In desktop/web application I've got lots of options for error logging. A microcontroller doesn't really have such an option though, the best I can think of is to dump messages to the Serial output.
If there a best practice/good advice for how to handle error logging at runtime?
A Arduino Uno has a microcontroller which can do awesome things with its hardware, but the software is limited. Turn a led on, turn a led off, check an input, and so on. Writing good code is main goal.
Newer processors have more memory and can capture software exceptions, but most Arduino boards do not have a (micro)SD memory card. The Serial output is indeed the most common debug output.
A few simple error counters can be stored in EEPROM.
I wonder why you ask this ? Do you have a bad Serial/UART communication or a bad I2C bus or is your sketch so bad that you need error logging ?
For one project, I stored data in EEPROM. After a year I checked how many error there were, but it turned out that my code was wrong and the EEPROM data was useless.
For another project I count the communication errors between a serial Nextion display and the AltSoftSerial library on a Arduino Uno. I can show that error count on the display, it says zero errors after a few years running.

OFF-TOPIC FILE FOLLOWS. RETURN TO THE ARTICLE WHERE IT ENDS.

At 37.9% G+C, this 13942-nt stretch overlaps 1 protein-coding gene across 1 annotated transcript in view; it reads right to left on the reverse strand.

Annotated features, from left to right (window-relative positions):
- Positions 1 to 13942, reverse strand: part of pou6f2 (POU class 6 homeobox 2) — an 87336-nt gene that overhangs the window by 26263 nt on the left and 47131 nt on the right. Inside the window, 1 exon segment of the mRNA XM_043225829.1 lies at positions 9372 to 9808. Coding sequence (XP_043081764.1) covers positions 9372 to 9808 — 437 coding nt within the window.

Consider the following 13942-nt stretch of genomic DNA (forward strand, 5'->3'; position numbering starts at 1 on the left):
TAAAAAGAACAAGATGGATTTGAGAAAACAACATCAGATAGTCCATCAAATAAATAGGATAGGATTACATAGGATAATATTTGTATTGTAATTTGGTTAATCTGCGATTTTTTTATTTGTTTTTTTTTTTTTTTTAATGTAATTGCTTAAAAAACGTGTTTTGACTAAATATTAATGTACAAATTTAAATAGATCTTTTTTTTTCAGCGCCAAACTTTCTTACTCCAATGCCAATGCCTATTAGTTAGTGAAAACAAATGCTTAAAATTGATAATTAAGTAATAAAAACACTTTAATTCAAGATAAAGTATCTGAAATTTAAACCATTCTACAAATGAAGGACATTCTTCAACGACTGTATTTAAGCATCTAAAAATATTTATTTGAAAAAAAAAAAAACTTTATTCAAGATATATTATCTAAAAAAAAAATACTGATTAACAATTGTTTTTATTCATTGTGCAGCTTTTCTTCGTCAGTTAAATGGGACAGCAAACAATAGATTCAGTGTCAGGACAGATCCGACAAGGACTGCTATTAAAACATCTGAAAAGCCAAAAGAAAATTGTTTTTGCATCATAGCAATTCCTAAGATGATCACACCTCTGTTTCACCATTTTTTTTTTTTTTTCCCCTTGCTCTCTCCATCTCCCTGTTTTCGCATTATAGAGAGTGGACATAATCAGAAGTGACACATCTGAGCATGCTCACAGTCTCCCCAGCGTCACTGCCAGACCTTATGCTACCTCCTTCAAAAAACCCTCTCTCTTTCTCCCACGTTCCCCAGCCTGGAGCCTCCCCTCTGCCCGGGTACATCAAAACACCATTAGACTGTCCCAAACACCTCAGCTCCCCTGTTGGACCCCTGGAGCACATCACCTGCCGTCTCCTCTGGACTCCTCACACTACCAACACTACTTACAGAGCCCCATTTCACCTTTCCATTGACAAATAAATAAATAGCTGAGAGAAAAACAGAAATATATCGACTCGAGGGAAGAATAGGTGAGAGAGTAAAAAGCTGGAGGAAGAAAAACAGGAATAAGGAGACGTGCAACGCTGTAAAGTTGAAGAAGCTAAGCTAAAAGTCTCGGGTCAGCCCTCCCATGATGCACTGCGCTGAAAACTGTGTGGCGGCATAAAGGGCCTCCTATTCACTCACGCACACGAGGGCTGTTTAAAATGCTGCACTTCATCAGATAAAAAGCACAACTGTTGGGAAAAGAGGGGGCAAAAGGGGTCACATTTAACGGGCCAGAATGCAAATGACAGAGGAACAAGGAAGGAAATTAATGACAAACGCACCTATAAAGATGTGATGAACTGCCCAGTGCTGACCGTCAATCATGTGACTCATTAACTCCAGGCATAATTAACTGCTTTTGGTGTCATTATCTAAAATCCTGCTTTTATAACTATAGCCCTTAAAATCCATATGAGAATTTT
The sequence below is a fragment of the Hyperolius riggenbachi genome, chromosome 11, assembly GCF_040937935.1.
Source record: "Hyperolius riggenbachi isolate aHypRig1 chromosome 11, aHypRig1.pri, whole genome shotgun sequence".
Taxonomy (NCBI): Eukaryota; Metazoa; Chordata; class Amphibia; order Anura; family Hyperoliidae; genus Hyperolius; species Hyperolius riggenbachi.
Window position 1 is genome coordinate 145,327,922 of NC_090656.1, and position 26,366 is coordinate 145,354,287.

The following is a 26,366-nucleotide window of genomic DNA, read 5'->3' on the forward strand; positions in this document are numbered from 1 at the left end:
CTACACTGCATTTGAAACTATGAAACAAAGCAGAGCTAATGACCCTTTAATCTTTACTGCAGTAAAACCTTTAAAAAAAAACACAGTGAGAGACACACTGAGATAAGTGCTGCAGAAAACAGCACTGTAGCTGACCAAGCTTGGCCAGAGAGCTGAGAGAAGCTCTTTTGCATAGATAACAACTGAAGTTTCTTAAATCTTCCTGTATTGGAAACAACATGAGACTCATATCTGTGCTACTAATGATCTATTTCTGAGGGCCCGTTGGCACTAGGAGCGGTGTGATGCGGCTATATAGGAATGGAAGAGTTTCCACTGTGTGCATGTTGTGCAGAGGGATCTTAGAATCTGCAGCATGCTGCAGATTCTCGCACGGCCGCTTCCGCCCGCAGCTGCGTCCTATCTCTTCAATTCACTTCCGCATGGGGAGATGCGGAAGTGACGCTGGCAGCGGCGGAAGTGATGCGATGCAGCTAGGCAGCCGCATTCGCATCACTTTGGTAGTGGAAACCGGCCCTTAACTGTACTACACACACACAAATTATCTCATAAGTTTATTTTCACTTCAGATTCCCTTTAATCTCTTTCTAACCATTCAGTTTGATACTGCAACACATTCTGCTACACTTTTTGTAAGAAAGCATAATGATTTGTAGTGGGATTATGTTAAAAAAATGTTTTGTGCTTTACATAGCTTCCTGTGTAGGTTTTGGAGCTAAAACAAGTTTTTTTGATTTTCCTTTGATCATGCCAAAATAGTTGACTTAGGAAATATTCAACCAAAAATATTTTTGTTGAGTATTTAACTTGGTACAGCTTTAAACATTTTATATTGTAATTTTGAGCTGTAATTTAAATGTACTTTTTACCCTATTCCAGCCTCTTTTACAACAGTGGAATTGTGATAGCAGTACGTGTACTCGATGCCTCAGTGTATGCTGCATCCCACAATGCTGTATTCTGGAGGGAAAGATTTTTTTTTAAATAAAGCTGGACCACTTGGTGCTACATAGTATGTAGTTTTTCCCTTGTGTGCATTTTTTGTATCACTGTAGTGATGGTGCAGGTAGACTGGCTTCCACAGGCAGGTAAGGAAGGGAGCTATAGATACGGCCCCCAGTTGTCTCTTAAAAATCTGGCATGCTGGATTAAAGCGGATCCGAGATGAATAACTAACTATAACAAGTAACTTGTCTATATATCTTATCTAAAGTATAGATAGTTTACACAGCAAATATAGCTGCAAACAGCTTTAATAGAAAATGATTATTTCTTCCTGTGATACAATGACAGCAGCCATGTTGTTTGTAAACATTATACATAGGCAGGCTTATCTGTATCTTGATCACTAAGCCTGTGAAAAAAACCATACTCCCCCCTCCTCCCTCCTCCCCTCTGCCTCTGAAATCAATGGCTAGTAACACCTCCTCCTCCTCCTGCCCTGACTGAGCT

That is all I use, that is very minimal.
A ESP32 has a FreeRTOS operating system and can "store" a file in Flash memory. That file might become too big, or it might fail with a big crash. Even the underlying ESP32 system shows errors to the Serial output.
When a ESP32 runs on its own without capturing the Serial debug output, you might never know what went wrong. That's how it is.
What's wrong with logging to the serial port? Is it already in use?
That made me chuckle. Sounds like exactly the sort of thing I'd do.
There's no particular errors I want to catch, just a broad question around best practice. I like the EEPROM idea though, I could also dump logs to an SD card.
Nothing. Serial is my current technique, I'm just canvasing for opinions.
It sort of depends on the application and environment, what should happen to the reports. A debug report from a machine that's not connected to anything isn't much use... many MCU applications are stand alone, all you can usefully provide is an error LED, or some equivalent behaviour that gives a clue something has gone wrong.
I like @Koepel's suggestion of using the EEPROM. I'd like to let it run for a while and then check the EEPROM or an SD card for any logs.
Make it a circular buffer. EEPROM is tiny compared with SD. Either way, watch out you don't create code that freezes or malfunctions when the log memory is full.
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